Since I embarked on my entrepreneurial journey in 2011, I’ve started and managed over 10 different businesses. It may sound impressive and glamourous but I can bet people who have experienced similar journey would think otherwise, particularly in the early phases of the journey. I call them the misconceptions that non-business owners have about running our own business. I had these very same thoughts as well when I was an employee. This is precisely what drove me to get out of the employment world and plunged myself into owning a business. If only I had known, I would have been more prepared.

Misconception 1: You are your own boss and you have all the control

While it’s true that I don’t have to report to a boss but I found myself answer to many “bosses.” Even if you’re going solo with partners, employees and vendors, your time is mostly taken up responding to the demands of your clients or customers. When you’re faced with problems to solve, you need to step up even though you may not necessarily know what to do. Business owners can call shots but only if you have build a very successful business that you’re able to have a full control.

Misconception 2: You can make a fortune with you own business

Many new business owners who are not aware of the costs involved in owning a business will have a rather great revelation here. I’ve heard employees complain about not getting paid enough, thinking that their bosses are making a fortune by how much they’re charging the customers. As an employee, they didn’t think much of the vast number of expenses that need to be covered. The net profit margins can be so thin and sometimes bordering on non-existent.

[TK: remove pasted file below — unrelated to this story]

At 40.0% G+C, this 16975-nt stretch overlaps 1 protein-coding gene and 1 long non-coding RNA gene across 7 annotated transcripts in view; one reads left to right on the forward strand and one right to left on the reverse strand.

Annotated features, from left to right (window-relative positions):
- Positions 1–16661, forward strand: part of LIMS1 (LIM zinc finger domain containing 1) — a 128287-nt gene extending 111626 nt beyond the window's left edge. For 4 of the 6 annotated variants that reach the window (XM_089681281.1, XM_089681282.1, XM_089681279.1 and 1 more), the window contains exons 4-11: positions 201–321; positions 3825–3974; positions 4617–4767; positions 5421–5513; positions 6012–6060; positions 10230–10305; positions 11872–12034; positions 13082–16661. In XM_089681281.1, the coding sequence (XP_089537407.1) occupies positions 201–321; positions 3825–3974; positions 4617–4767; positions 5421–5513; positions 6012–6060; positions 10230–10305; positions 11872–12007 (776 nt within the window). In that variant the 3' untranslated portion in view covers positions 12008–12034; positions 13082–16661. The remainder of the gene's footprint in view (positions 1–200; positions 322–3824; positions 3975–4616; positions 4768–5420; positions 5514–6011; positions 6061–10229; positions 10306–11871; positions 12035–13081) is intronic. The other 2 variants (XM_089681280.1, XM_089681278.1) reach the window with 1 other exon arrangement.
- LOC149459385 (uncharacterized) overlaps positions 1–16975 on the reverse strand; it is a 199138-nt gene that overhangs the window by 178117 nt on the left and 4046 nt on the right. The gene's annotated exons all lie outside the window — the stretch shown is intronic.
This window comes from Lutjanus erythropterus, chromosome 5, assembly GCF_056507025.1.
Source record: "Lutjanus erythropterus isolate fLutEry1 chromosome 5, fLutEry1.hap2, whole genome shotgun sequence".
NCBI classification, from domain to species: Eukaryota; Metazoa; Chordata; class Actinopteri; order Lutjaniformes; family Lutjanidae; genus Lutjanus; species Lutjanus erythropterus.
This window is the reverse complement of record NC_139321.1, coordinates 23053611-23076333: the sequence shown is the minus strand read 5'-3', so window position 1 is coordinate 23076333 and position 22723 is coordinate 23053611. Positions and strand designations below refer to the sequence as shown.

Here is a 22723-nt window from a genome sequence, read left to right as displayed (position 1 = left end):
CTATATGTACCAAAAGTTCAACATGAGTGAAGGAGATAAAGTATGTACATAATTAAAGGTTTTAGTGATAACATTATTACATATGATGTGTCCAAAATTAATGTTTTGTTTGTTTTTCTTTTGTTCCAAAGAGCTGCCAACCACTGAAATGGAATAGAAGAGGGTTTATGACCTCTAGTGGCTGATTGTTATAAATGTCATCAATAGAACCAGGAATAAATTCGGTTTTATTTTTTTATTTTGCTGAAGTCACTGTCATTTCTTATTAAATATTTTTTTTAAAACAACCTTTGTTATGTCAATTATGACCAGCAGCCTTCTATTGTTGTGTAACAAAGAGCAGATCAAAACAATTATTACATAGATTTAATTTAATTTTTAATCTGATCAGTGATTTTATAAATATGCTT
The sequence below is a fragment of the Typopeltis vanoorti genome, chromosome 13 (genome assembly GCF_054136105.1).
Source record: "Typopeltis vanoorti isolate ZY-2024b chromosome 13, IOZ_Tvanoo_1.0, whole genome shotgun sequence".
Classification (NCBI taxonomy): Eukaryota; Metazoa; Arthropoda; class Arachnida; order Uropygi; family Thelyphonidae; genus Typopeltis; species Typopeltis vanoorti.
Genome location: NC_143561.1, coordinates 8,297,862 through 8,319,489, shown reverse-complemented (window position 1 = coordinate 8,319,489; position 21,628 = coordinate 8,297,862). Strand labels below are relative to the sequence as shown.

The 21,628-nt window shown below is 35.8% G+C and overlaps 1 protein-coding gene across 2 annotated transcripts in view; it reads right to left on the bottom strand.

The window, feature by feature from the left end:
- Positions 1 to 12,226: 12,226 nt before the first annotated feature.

Misconception 3: You have all the time flexibility

I can understand why some would think that when they see my Facebook posts on me going for grocery shopping, watching movies or walking my dogs while everyone else is at work. What they don’t know is that I’m actually working around the clock. I work when they’re working, I work when they’re sleeping, I work when they go on holidays and heck, I even work when I’m sick. When you just get started, you don’t own the business. The business owns you.

Misconception 4: You can set any amount of salary

No, you don’t unless you don’t care about your business survival in the long run. I knew of a business owner whose priority is to pay himself first before everyone else. Needless to say, his business didn’t survive its infantry. As a business owner, you’re required to sacrifice your own take to ensure expenses are paid. When I started my own business, I didn’t receive a single penny for years. I was surviving mostly on my savings and side income I made from random projects.

Misconception 5: You can choose what you enjoy doing and outsource everything else

You will get to this point eventually but not at the beginning. For your business to sustain financially, you can’t afford to outsource everything to others. If you don’t have partners in the business or financial backup from investors, you’re most likely going to be managing your own finance, pricing, hiring and other business operations. I’ve washed the toilet and taken out trash, things I didn’t need to do when I was an employee. We had hired cleaners for those, so please do appreciate your cleaning crew in your office.